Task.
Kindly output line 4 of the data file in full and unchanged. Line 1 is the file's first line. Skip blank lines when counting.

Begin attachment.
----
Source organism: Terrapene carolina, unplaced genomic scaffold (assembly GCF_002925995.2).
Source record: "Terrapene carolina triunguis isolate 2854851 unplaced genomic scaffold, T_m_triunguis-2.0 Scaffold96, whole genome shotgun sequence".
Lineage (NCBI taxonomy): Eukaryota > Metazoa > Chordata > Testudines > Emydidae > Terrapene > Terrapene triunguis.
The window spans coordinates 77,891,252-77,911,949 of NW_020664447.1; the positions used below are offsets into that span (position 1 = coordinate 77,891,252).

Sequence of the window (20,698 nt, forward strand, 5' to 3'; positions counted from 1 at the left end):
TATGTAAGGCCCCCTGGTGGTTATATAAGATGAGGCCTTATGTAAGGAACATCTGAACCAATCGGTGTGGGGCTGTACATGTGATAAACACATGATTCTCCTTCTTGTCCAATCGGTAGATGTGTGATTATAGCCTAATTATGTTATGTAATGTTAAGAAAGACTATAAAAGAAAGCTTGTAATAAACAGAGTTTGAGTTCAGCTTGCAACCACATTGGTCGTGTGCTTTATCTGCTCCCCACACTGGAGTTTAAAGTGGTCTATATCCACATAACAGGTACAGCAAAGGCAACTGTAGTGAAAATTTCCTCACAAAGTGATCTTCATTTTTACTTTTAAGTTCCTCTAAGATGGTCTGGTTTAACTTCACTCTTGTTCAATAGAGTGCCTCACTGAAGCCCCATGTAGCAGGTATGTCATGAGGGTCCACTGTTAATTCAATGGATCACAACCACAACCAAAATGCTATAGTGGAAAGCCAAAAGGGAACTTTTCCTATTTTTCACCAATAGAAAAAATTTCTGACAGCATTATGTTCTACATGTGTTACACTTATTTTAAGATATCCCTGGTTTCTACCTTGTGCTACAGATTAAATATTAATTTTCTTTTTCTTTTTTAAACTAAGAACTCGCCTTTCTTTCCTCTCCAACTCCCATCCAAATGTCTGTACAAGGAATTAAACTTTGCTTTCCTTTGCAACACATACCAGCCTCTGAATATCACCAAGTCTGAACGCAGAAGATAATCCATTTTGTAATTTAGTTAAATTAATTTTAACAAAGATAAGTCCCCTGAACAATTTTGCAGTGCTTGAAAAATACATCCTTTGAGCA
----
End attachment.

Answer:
The window spans coordinates 77,891,252-77,911,949 of NW_020664447.1; the positions used below are offsets into that span (position 1 = coordinate 77,891,252).